Disaster Planning Catch-All

Hurricanes, fires, floods, pandemics, political strife, - you name it. It seems now more than ever there is a real reason to be prepared for some sort of disaster. Whether it be for sheltering in your home or evacuating from it, this is the place to discuss tips, ideas, and resources for disaster planning.

This thread is NOT meant to get deep into controversial discussions around the reasons behind the need for disaster planning (no "debating" climate science for instance) or denigrating anyone who is here to discuss this topic in good faith (no "crazy prepper" rock throwing please.) Let's keep this thread civil so it is not moved to D&D.

I'll start off by posting a few interesting links.

The TechPod podcast of all places has done two good episodes on this topic with a lot of good basic common sense ideas:

24: The Mad Max Threshold
49: Proto-Prepping

If you plan on storing food, here's a good site to refer to to check how long food lasts:

https://www.eatbydate.com/

All right! We're about to move, but when we get situated, I'm going to definitely be preparing to last a month or two. Also will be planning to have a bug-out bag for evacuating.

Anyone have experience with hooking up a generator to your house? I have a middle-of-the-road generator right now that I'd be willing to upgrade. Right now, it's enough to run two fridges and a few fans and has been very handy for hurricane season.

I know you can get an interlock switch professionally installed so you can just attach the genny to the house and cutover to it when needed. Was wondering if anyone has had that done?

I've also only recently learned that there are natural gas generators too. My house uses natural gas so this is an attractive option for me as well. I can't ever recall hearing that natural gas service was interrupted, unlike being unable to get gasoline during a crisis. Thoughts?

Longer term though is that I'm planning to get solar panels and am hoping whole-home batteries become more viable (and affordable.)

I don't have any experience. My plan will probably be to get a nice portable Honda generator and a couple long extension cords.

Just went through my camping/ survival closet. I have a few weeks worth of dehydrated meals... Mountain House just extended their shelf life to 30 years too, so I think I'm good there.

Other than that I have a good set of camping supplies from just enjoying camping. If need be we can pack it all in the car in about 5 mins. We have a decent amount of medical supplies as well. Mostly basics, bandages, ibuprofen that kind of thing.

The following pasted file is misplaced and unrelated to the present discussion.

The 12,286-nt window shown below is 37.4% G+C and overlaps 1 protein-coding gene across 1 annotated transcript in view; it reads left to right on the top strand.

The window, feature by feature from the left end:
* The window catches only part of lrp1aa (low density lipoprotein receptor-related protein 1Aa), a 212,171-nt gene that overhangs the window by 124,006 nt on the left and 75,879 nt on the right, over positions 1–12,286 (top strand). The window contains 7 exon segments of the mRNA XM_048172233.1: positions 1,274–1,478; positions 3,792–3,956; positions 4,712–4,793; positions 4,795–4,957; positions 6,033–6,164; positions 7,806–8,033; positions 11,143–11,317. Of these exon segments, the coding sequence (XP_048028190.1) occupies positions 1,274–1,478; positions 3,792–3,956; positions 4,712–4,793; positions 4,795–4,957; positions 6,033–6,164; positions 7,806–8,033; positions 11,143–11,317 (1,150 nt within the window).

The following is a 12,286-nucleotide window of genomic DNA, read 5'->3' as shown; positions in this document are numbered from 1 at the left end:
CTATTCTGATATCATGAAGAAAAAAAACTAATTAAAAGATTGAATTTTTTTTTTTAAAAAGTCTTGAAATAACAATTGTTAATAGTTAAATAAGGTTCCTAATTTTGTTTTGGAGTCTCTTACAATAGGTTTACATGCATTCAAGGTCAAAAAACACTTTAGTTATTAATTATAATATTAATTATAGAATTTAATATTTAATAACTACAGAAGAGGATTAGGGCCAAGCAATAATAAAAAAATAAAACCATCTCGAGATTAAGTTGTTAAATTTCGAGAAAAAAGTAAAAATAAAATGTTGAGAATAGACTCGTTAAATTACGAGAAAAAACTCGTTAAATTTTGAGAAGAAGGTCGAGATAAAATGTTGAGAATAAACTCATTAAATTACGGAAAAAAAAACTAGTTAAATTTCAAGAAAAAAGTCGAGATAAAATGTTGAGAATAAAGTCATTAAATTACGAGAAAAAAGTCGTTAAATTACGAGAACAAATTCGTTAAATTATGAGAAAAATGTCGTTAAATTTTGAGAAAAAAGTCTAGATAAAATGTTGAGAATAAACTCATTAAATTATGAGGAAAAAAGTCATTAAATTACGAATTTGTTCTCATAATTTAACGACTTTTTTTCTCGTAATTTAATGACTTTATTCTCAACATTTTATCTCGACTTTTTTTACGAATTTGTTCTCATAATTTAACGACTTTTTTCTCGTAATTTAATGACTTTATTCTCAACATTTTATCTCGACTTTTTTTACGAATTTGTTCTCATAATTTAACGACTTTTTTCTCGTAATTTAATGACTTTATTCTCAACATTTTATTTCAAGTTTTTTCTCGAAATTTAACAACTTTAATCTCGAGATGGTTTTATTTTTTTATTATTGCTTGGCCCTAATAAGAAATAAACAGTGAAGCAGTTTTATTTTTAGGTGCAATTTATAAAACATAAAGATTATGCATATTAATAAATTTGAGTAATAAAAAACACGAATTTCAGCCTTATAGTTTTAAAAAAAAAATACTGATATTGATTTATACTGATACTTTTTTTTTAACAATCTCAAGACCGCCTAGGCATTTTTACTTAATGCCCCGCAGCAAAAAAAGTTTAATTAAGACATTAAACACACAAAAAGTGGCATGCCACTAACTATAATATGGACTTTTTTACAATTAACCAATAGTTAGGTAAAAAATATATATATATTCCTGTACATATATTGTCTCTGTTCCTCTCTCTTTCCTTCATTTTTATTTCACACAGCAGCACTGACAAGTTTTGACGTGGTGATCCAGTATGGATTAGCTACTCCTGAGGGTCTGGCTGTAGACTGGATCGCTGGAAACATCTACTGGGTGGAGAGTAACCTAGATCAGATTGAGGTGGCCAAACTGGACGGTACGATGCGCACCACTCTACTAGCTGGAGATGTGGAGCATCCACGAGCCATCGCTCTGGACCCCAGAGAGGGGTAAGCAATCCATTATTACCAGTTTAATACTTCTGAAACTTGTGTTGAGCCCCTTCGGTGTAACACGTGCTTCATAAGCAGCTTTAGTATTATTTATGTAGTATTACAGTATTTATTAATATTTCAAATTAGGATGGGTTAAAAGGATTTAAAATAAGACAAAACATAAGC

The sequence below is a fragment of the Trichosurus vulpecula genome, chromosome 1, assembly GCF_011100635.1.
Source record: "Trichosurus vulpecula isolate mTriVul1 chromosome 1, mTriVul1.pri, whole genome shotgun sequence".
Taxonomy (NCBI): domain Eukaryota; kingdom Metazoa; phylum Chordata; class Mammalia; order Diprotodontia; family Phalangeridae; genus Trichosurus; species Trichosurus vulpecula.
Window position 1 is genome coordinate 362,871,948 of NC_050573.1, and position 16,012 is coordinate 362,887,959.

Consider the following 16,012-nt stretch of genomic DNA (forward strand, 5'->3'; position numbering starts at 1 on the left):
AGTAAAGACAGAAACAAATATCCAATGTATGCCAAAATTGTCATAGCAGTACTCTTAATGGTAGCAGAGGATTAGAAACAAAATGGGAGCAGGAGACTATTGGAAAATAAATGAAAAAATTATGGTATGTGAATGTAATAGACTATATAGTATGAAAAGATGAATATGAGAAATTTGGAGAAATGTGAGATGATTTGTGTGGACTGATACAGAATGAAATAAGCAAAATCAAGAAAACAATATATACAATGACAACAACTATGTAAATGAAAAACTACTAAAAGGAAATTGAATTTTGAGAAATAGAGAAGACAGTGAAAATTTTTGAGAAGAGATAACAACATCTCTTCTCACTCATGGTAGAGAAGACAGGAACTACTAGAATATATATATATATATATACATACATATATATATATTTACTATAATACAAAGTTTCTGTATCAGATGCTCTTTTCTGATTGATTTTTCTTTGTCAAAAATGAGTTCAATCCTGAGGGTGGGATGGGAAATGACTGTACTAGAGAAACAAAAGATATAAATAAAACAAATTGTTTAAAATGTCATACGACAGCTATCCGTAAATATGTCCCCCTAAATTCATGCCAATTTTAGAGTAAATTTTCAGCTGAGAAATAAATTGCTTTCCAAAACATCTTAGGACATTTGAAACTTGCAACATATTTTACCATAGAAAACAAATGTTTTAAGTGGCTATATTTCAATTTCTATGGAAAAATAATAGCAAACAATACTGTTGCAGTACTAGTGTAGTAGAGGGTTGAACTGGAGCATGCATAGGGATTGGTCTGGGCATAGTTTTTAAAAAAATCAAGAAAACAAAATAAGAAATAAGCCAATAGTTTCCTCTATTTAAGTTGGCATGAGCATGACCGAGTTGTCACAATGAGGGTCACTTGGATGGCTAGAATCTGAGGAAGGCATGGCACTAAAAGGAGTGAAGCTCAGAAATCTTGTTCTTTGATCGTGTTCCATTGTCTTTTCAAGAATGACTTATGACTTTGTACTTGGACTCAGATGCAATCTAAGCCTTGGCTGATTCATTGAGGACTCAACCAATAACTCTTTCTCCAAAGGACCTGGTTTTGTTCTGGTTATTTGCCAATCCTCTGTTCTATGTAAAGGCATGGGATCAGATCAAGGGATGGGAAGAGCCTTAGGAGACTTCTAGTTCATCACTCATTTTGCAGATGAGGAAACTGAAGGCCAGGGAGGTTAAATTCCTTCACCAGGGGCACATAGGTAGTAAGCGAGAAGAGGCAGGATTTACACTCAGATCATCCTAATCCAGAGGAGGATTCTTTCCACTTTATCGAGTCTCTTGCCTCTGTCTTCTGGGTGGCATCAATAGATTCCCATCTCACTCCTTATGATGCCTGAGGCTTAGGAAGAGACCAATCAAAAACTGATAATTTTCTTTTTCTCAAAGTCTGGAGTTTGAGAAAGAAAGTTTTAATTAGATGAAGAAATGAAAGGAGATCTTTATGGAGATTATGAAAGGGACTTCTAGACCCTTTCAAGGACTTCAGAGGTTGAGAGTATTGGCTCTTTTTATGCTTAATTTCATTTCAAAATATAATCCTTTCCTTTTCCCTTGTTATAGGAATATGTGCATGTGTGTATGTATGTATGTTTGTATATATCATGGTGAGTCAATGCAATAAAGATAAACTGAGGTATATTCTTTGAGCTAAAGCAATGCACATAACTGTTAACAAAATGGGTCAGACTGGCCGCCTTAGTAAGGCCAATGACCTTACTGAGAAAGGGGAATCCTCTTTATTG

Our main concerns are flood and tornado. Loss of power can come with either of those. I haven't gone down the generator route because our power is so stable (hydroelectric) but the power station could always get hit. Making sure we have ways to stay warm or cool, fed, and dry are the main issues aside from being able to evacuate if need be. We also have plans on where to go should we have to leave based on various things and options in more than one direction.

I just bought a generator today, and took a look into how to integrate it into select household circuit items. I really don't want a bunch of cords strung about. I started looking into Manual Transfer Sub Panel Switches. This one popped up with good reviews on Lowes.

Pretty straight forward, pick the circuits you want to run on the gen and wire those through the switch. Run a wire from the switch to an external wall and mount a outlet allowing you to plug your gen into the wall to supply the power.

This Old House Video gives a rundown of an install.

I'd given the big standby natural gas generators some thought, and maybe further in the future I'll invest in one.

Otherwise, with a family of 5, we try to have about 2 weeks of freeze dried ready to go food on hand. Water I could do better on, we keep a couple of flats of water in the garage that we rotate through, and I have a 5 gallon jerry can I fill when I feel the need arises, like this week with the fires.

I keep a big plastic footlocker full of my camping gear that is an easy grab if we need to head out.

PaladinTom wrote:

Anyone have experience with hooking up a generator to your house? I have a middle-of-the-road generator right now that I'd be willing to upgrade. Right now, it's enough to run two fridges and a few fans and has been very handy for hurricane season.

I know you can get an interlock switch professionally installed so you can just attach the genny to the house and cutover to it when needed. Was wondering if anyone has had that done?

We had that done about 15 years ago, after a wind storm knocked out power for several days. If we were doing it again, we'd get a generator with an automatic cutover, just for the convenience. As it is, we drag the generator out of the shed and haul the cable across the yard to the interlock switch when necessary.

We've only lost power a couple of times for longer than a couple of hours (75 year old house in wooded suburbs, with power lines running above ground -- a tree on a line somewhere in the neighborhood cuts off the power about once a year due to wind, ice or blizzard), and have been glad to have the generator available when that happens.

We have a relatively inexpensive gas generator, which does the job of keeping the electronics powered, the forced-air heat moving around, and the lights on, but the power isn't quite as clean as what you get from the electric company; you definitely notice a pulse in the lights. But it's well within the acceptable operating range for the 110 circuits in the house (can't run the dryer or the oven).

Only time we've had electrical troubles was a lightning strike near the house that took out half the ethernet ports on the cable modem, the dishwasher's motherboard, and the UPS/surge protector on the TV. And that was totally unrelated to the generator.